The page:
Safcol loses US bidder
AMERICAN forestry giant Weyerhaeuser, widely considered as the front-runner in the privatisation of the SA Forestry Company (Safcol), has pulled out of the bidding, citing government delays.
Weyerhaeuser on Thursday informed the Departments of Public Enterprises and Water and Forestry Affairs, as well as Safcol management, about the decision in a letter. Its withdrawal is a blow to the government as it seeks to infuse foreign funding and expertise into troubled Safcol.
Only a week ago the country's largest independent timber company, Yorkcor, said it was reviewing its bid for the company amid government proposals to revise key aspects of the proposed National Forestry Bill.
Gary Drobnack, Weyerhaeuser's SA representative, explains that the company put together an investment package four years ago with US pension funds for Safcol's privatisation. "We've been monitoring the project since 1994 but the funding has to be committed before 1999. We've simply run out of time," he says.
The letter sent by Weyerhaeuser reveals a deeper frustration. It cites intial deadlines in 1996 and 1997 for Safcol's privatisation and, most recently, the promise of a Memorandum of Information by May. None of these dates has been met by government.
Drobnack says Weyerhaeuser, which has annual sales of about $12-billion and markets Safcol's products internationally, has committed its money to other projects in the southern hemispere.
The privatisation of Safcol has been plagued by government indecision, which has already reduced the value of the company to foreign investors, analysts say.
In February this year government published privatisation proposals attaching stringent conditions on wage levels, business strategy, community and empowerment involvement and small business development.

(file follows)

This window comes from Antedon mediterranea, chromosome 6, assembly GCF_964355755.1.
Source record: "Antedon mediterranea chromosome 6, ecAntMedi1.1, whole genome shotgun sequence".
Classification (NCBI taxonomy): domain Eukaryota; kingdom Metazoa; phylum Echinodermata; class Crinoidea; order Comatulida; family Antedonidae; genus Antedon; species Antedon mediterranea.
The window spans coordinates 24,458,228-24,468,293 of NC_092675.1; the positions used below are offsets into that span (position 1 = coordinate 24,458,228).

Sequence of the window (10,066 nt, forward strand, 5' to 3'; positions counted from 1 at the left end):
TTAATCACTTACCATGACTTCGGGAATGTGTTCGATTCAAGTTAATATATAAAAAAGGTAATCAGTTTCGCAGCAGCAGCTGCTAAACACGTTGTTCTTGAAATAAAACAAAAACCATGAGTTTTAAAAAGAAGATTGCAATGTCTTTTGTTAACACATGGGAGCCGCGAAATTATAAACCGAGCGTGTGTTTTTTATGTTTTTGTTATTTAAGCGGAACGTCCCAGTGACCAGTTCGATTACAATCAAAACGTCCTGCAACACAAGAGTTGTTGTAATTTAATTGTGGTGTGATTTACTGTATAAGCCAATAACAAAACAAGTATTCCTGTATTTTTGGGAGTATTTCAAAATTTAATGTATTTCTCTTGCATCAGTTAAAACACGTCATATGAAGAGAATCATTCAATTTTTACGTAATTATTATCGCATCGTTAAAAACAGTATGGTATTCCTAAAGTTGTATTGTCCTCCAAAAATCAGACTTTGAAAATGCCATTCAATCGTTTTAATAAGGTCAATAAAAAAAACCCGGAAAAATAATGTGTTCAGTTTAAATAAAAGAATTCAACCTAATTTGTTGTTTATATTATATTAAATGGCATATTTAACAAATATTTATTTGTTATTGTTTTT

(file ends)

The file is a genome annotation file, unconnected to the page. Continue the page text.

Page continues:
The trade unions have also proposed that homeland forests, currently run by the Department of Forestry, be included in the Safcol parcel. Lael Bethlehem, chief director in the Ministry of Water Affairs and Forestry, says government is keen to include the forests in the former Transkei and Ciskei, which have enormous investment potential when combined with Safcol forests in the Eastern Cape.
Bethlehem says government will consider including other homeland forests, but only where this makes economic sense and they could be ready for the Safcol deal by the end of the year.
The former homeland forests are currently losing about R290-million a year, are overmanned and on higher salary scales than industry norms.
Bethlehem says interest in Safcol's privatisation has been expressed by local and foreign companies in the US, Europe and Malaysia.
Yorkcor is putting together a consortium of foreign forestry operators as well as black-owned Madiba Mills to buy Safcol, which has asssets of R570-million, but whose profits have been declining in recent years.
However, following the proposed new Forestry Act, Yorkcor chairman Solly Tucker said he was reviewing his bid for Safcol.
The industry is uneasy about a late clause that any contract over the use of government forests runs out after three years. This clause will apply to Safcol even after its privatisation, as the state will retain control over Safcol's land. - netAssets